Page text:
But first, we were in the chop. This was tremendous. It took some doing, but I did manage to catch some waves and ride them for a bit. I practiced starting my sprint before being fully in the trough - some advice I got was that with a shorter boat I needed to start sooner.

I did take a dive though - while looking where I wanted to go, according to one observer I was on top of a wave, went for support, and found none, so I capsized. I managed to roll up though, and felt rather chuffed about that.

Latimer Light - Halfway There!

A brief respite in a windbreak.

We had rougher, bigger water between the lighthouse and Fishers Island. It was still great fun, but the waves had a shorter period and after a while I felt like I was just managing big following seas - the waves riding up under me and passing me before I could gain much momentum.

Then I saw it: a flash of white, and cries of "boat over!", just about twenty yards ahead of me.

The waves lifted the boat in and out of sight. Another paddler got to the boat but the casualty was separated from it, floating further back. In hindsight, the current was carrying him towards me but the wind was blowing his boat away from us. I got in and provided support while his boat was emptied.

I tried to get closer to that vessel but we eventually decided it was easier to bring the boat to me. I then supported the rescuer while he supported the casualty's boat, all while bobbing in three to five foot seas. In short order we were on our way.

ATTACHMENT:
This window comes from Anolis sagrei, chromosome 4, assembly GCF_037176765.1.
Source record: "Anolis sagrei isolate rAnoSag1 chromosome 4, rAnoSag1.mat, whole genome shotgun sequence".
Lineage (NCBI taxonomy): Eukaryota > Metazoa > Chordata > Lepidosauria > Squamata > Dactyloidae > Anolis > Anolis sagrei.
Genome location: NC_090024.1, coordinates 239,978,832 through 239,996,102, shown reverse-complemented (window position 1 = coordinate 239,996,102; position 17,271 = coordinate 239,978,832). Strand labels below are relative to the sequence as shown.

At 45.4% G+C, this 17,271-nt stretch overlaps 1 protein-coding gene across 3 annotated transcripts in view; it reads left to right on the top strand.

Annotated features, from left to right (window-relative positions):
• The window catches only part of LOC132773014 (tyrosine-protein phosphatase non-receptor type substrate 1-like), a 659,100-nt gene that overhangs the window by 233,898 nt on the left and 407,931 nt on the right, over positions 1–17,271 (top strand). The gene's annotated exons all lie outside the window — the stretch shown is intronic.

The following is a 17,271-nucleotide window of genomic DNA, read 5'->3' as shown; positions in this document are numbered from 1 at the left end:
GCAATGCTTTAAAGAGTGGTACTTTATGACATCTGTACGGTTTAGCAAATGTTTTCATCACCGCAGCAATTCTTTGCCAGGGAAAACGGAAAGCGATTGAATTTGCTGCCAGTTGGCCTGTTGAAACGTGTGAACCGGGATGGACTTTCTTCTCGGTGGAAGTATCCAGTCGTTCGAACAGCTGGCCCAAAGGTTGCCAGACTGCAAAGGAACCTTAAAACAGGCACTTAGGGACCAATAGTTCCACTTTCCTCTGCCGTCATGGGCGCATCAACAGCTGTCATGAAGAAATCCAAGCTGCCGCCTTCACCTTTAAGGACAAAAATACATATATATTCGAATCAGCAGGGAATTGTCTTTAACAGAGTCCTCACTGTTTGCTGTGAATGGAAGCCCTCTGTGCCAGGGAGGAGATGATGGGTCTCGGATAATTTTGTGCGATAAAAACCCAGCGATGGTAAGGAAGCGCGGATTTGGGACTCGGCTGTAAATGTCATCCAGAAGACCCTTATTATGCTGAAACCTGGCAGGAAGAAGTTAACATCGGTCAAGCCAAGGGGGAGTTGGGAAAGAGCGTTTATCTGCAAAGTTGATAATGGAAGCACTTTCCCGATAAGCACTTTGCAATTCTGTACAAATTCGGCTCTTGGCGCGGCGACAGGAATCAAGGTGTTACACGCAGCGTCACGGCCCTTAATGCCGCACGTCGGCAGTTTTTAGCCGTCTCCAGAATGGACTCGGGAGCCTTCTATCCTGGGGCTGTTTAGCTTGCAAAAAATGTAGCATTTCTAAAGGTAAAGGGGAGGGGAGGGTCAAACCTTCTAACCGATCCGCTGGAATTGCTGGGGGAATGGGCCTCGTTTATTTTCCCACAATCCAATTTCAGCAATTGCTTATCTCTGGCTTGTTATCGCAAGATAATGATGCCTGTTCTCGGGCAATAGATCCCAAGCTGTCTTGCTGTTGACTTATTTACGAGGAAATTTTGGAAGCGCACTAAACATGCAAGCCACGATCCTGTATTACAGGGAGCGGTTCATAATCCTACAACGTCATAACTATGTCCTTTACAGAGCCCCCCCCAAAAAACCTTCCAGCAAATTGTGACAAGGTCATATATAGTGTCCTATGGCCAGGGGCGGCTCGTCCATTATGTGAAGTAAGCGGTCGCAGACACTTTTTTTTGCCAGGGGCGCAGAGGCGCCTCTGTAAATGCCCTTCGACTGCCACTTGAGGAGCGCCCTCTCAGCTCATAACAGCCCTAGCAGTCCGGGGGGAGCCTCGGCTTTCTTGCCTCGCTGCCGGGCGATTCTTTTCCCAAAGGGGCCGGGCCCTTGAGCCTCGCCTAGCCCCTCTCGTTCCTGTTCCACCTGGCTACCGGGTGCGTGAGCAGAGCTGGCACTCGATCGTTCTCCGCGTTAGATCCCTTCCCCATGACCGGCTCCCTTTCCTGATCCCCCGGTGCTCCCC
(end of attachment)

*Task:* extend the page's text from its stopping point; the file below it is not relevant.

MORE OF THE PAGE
We continued surfing, working our way south, and then we landed for lunch.

Lunch on Fishers Island.

I have to mention this Rockpool Taran. These are well-regarded boats, but very rare in the US. It's like finding a right-hand drive Triumph.

I learned here that a friend of mine I'd invited was not having such a great day. She was game, but the conditions were strong enough that she'd capsized a couple of times and spent most of the session on shore.

On the way back, we ferried against the wind, no longer with the current against it. If we hadn't ferried we'd easily have been blown out of the sound. We got to the lighthouse, took a break, and then continued on.

There were two more capsizes with subsequent rescues. With one of them, we decided to tow the paddler, and yours truly served as support while two others formed an I-tow. I clamped in my contact two as without it, the larger waves pushed our boats apart, and meantime we were bobbing up and down in these immense seas. We did this about three-quarters of a mile, until near shore, and we landed and everyone got out.


All but one that is. There was one unaccounted for, until we spotted him near the far end of the inner side of the breakwater. We still don't know if that was on purpose or not, but he paddled in, and we were all glad to have everyone in.

These were an exciting two days at sea. They were certainly a challenge, but this was a great bunch of people, and qualified for the conditions as well. I certainly got my first taste of big water, lumpy water, and I want more. I am reminded though of an adage one of my coaches is fond of:

"The sea will often give the test before the lesson."